What is a Dilapidation Survey?
A Dilapidation’s Survey is a detailed survey that records the condition of any aspect of the building fabric and its services due to wear and tear including things such staining on floors, walls and ceilings. These Surveys are usually requested prior to letting to new tenants or concluding or terminating a contract.
The Dilapidation Survey will provide a detailed assessment on a room by room basis covering:
A risk assessment is also undertaken which gives a score for the Severity of the and Probability.
1. Firstly this confirms whether maintenance contracts have been carried out in accordance with the contract.
2. The survey can form the basis to renegotiate maintenance contracts when the actual condition of the building fabric and services is established.
3. Confirms the precise condition of a building prior to changes or sub-letting.
As with a standard survey, the dilapidation survey will be undertaken throughout the building ensuring that each room is thoroughly considered. The Surveyor will ensure that he has made entries against, and where applicable taken digital photographs of, each of the following subjects in each room:
|Doors and Frames||Windows||Light Fittings|
|Radiator||Electrics||IT and Communications|
|Wall Fans||Grilles and Diffusers||Plant and equipment|
|Mechanical and Electrical Services|
The report that is created details condition and associated risk assessment of each entry, offering budget costs to ensure the client can prioritise any remedial work that is required.
It is not uncommon for the Surveyor to include rankings for each item requiring remedial action, scoring each entry between 1 and 3 (or not inspected).
Condition 1 – No Repair Required | Condition 2 – Defects need Repair but are not Serious | Condition 3 – Defects are Serious.
Some common questions asked are:
It is usual to undertake the Survey prior to the signing of a lease. The survey will confirm the condition of the property at the time of taking up the lease and offer an indication of any work that may be required either immediately or potentially in the future. It is vital for any tenant to understand when signing the lease that during the term of the lease, regular or planned maintenance will avoid greater expense when the lease is terminated.
In most instances any tenant with a commercial lease is required to ensure that property is kept in good repair, unless they have a specific agreement with their landlord. Indeed, the fact that the property was in a poor condition when the lease was signed is irrelevant; you have to ensure that they are put right at the end of the lease period. The best advice is to negotiate a lower premium to compensate you for the costs that you will face to refurbish the property or to repair at the end.
An alternative is to agree with the landlord that the premises can be returned at the end of the lease in a condition similar to the state in which they were received. In the event that the landlord agrees to this, it is then prudent to get a schedule of condition undertaken by a Building Surveyor and attached to the lease.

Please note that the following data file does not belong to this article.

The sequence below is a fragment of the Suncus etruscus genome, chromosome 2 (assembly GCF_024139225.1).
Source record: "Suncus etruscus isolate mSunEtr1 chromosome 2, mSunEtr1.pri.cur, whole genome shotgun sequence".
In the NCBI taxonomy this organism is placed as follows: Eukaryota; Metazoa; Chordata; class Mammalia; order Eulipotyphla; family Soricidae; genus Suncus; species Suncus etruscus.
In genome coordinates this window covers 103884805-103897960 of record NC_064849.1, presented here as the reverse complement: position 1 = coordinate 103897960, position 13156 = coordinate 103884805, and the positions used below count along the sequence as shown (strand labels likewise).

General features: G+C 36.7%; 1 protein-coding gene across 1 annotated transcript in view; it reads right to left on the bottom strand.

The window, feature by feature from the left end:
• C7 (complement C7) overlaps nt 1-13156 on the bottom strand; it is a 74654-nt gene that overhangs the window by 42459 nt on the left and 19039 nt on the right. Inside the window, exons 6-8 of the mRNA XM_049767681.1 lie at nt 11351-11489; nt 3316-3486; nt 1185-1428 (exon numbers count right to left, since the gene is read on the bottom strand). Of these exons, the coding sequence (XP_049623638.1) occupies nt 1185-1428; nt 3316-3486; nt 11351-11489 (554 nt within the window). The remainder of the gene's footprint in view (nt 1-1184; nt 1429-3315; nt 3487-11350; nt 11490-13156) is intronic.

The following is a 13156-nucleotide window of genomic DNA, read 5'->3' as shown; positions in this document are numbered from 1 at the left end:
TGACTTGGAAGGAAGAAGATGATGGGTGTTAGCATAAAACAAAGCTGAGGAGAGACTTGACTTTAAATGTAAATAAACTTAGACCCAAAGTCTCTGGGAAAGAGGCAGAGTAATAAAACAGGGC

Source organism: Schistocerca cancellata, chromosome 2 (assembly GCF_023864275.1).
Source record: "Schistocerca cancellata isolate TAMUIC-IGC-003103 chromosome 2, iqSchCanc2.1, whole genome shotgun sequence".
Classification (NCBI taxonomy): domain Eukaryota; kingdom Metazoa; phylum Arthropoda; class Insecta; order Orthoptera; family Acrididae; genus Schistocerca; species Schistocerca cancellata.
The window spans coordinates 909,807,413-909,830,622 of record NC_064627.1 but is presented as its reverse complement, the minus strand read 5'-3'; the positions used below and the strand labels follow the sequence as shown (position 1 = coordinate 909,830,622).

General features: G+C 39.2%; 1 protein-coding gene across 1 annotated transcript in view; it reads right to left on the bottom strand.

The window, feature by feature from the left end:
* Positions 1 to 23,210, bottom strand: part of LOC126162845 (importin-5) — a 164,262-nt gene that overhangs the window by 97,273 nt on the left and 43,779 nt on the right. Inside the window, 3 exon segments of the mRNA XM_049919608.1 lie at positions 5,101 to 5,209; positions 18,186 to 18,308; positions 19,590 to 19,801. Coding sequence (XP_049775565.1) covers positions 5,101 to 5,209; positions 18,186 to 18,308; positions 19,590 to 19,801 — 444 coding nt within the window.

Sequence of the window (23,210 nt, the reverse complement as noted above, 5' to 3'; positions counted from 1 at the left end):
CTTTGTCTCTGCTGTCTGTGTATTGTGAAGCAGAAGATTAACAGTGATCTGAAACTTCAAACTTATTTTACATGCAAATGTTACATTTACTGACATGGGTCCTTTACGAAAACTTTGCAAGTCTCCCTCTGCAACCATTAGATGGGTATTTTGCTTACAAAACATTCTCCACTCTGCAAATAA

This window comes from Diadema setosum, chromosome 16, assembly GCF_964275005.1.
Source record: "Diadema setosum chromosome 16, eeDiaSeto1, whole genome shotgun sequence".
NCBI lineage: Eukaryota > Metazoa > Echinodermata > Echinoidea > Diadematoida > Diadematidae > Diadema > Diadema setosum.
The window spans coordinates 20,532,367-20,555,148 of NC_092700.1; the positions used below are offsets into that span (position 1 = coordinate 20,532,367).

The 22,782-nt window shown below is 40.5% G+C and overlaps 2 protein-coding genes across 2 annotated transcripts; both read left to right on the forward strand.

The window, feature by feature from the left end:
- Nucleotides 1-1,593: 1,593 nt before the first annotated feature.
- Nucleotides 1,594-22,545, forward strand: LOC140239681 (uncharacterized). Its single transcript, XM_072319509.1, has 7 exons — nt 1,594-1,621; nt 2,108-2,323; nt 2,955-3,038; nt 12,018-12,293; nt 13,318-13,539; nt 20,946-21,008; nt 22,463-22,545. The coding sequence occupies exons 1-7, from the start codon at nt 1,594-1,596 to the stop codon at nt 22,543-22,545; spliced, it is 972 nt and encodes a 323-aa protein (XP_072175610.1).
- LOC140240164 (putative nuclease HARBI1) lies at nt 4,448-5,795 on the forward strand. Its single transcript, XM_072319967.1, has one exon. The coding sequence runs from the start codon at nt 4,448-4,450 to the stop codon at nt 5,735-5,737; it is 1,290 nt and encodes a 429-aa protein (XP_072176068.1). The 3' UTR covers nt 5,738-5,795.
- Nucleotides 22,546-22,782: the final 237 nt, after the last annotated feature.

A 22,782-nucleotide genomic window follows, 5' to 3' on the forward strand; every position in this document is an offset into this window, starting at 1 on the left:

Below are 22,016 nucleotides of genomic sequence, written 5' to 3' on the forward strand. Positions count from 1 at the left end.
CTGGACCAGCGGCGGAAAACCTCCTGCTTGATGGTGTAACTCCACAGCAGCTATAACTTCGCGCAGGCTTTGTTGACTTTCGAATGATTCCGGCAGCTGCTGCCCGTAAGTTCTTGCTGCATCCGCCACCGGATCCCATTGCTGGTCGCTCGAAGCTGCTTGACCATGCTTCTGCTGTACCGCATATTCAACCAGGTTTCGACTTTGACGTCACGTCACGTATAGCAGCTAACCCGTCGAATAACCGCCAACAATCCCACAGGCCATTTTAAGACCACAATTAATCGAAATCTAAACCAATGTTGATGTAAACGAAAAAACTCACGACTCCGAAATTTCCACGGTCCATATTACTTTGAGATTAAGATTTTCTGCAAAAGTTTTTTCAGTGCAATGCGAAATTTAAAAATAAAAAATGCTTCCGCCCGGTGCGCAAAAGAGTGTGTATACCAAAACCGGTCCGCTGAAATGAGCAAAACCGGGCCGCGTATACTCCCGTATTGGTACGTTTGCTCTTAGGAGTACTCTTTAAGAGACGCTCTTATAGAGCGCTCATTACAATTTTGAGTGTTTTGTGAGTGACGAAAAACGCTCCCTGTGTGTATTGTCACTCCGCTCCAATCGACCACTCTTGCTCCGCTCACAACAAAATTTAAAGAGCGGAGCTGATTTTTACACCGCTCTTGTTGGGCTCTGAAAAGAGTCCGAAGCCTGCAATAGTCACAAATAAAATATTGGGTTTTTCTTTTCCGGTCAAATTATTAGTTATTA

It is important to understand that landlords do not generally serve dilapidation claims earlier than three years prior to the completion of the lease. The tenant may have a statutory right to apply for a new lease and it is unlikely in this scenario that a Landlord will serve a dilapidations claim. Once a tenant has indicated a likeliness to not renew, then the Landlord is well within his rights (as determined by the lease) to serve notice of dilapidations.
This scenario is dependent upon the terms of lease and any license (consent) that the Landlord may have granted for the alternations to be undertaken.
By granting consent for alterations the landlord probably required that at the end of the lease the tenant restored the property back to its original state (if requested to do so). If the Landlord feels the alterations have added value then he will no doubt allow these to remain in place. If the landlord feels that the alterations have devalued the property, they will probably require that the property be reinstated at the completion of the lease or pay the associated cost.
The exception is if neither the lease nor the license for alterations gives the landlord the option of requesting reinstatement.
Simply put no. The tenant does not have to accept a Dilapidation without taking professional advice for a Building Surveyor or Solicitor. In some instances the cost may have been inflated or the claim may include items which are not valid. It is also possible that the landlord may intend to demolish the therefore claims for monies to reinstate will not be granted.
If this where to be the case then it is likely that the tenant would have a good defence at law to the claim. If an agreement cannot be reached, the landlord had recourse to the courts but this is a slow and expensive process. Both sides can incur heavy costs and in general the Landlords will avoid this scenario if they can. As mentioned above, consult with a solicitor as well as your building surveyor. In a court hearing your building surveyor will be able to act as an expert witness on your behalf.